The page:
The last time I was on a plane, I finished reading First Person Singular by Haruki Murakami. It left me feeling light. The stories themselves felt unapologetically unsophisticated; I wanted to find meaning in the short stories that I’ve come to believe simply isn’t there. The stories in the book are simply that, stories. And, they’re wonderful.
Inspired, I began to believe that if Murakami can make it as a writer, so can I. I thought carefully about all of the parallels between his writing style and mine. The dream of publishing a book one day, of my very own, felt attainable.
Gleeful, I turned to the woman sitting next to me and asked if she had heard of Murakami. She hadn’t. I explained that I was asking because I was curious if he reads the same in Japanese as he does in English. She informed me that she is Korean. I asked if the two languages are similar.
A bit bruised by my stereotyping racism, I moved my elbow off of the shared armrest and pushed myself further into my seat. The aisle seat is not an easy place to hide away in.
As I sat there, slightly abashed, I started to look around, in search of something else to do. I decided to go to the lavatory to stretch my legs and relieve some pressure. The drinks cart starting coming up the aisle just as I turned out of my seat and stepped into the aisle. I sat back down and waited.
After I had finished my drink and insufficient snack of salted pretzels, and after the drinks cart had completed its trip down the aisle, I stood up again and made my way to the lavatory. I waited in the aisle, at the back of the plane, until it was my turn. As soon as I closed the folding door, I pulled my mask off and took a few uninhibited breaths.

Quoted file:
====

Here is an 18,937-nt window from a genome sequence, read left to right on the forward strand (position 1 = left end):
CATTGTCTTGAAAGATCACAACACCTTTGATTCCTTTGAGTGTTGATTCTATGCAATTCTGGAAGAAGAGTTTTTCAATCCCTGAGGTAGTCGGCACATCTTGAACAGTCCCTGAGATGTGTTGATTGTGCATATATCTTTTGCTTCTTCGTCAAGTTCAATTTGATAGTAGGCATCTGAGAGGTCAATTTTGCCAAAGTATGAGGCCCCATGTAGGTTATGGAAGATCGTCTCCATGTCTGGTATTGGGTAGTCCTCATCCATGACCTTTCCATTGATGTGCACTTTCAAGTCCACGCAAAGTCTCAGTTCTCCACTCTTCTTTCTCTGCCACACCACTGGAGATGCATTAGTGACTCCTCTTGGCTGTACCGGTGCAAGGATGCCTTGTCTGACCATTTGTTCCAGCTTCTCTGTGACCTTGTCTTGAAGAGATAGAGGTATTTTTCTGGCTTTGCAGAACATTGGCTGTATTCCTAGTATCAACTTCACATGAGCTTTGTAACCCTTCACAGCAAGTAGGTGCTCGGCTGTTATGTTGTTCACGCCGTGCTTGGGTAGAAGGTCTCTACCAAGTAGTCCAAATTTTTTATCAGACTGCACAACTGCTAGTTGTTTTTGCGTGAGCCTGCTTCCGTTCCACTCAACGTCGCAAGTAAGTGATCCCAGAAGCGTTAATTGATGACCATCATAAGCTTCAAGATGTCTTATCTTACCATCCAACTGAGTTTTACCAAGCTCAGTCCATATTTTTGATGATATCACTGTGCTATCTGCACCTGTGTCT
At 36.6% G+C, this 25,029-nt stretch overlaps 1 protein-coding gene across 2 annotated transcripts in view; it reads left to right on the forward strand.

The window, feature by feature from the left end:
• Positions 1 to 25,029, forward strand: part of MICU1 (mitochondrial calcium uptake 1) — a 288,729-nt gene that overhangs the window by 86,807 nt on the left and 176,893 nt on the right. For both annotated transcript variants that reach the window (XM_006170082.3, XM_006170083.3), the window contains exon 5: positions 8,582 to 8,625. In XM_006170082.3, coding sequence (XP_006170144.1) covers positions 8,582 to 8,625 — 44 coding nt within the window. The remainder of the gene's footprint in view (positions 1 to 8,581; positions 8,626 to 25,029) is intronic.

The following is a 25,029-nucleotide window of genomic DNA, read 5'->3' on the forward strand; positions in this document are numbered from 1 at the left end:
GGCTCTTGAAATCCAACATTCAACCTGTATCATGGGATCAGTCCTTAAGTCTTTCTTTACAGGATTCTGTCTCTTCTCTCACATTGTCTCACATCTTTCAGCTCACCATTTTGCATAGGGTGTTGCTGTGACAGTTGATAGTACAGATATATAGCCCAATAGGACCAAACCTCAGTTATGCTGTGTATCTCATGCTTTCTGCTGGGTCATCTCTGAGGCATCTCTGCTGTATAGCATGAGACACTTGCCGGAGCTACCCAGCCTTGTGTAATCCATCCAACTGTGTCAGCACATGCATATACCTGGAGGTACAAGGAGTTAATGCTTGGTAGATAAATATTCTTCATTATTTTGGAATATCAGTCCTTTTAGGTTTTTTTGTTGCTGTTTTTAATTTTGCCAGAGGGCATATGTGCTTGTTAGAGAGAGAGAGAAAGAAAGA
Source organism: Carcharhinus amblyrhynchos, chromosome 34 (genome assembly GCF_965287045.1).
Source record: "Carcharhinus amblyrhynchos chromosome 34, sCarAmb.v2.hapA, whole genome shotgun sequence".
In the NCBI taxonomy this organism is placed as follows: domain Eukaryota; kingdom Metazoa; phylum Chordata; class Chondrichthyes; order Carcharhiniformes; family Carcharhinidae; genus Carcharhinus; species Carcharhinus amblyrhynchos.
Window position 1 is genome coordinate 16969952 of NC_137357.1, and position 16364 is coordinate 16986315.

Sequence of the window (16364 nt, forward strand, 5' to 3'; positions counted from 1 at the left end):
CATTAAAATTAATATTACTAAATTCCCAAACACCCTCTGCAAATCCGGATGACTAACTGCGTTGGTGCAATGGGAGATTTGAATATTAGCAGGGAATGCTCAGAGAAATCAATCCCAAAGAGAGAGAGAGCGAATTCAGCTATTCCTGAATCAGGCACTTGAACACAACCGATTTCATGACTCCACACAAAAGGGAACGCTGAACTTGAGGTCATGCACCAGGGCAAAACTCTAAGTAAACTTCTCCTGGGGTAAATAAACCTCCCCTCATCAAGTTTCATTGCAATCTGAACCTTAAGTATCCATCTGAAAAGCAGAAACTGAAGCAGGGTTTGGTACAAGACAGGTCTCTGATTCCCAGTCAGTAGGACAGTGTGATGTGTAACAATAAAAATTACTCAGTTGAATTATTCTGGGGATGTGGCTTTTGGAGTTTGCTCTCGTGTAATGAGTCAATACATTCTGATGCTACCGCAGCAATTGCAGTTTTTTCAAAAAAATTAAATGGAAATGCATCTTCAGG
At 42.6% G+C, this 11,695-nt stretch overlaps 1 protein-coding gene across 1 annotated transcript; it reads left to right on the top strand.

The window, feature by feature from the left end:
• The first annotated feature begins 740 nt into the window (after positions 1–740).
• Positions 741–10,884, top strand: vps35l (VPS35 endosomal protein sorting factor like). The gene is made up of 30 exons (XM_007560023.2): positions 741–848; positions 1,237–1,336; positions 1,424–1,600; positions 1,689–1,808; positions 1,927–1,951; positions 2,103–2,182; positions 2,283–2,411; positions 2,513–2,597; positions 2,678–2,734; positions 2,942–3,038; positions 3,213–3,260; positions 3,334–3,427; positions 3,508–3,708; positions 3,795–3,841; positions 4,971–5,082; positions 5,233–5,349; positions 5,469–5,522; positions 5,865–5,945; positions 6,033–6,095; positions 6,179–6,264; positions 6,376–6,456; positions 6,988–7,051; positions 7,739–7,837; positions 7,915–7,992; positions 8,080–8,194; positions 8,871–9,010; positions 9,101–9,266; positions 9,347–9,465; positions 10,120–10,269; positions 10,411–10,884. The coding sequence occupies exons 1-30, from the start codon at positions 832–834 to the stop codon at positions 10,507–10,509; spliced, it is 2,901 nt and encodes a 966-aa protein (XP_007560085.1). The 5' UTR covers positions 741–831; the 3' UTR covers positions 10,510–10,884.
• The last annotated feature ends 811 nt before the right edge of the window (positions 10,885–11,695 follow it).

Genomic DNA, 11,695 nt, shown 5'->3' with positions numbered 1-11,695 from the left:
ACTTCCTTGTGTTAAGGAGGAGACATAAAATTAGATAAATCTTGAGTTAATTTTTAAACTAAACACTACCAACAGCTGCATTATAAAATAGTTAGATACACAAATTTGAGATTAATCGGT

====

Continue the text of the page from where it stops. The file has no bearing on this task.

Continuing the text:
I can never decide whether to sit on the toilet or stand in front of it when I’m in the lavatory on a plane and need a pee. Turbulence is unpredictable and can shake up an otherwise steady stream. I took my chances, stood, and pissed without spilling.
As I was washing my hands, I read a sign that I’ve read several times before. It’s the one about wiping down the counter for the next passenger. Only, this time it read differently.
This time, it fit in with a story I had been making notes on as I watched it unfold around me on the plane. It’s a story about events that are ordinary and often overlooked. It highlights how the order in which the events take place matters. But, all told, it’s mundane and routine.
At least that’s how I think it’s going to turn out, the story will, when I finally get around to writing it.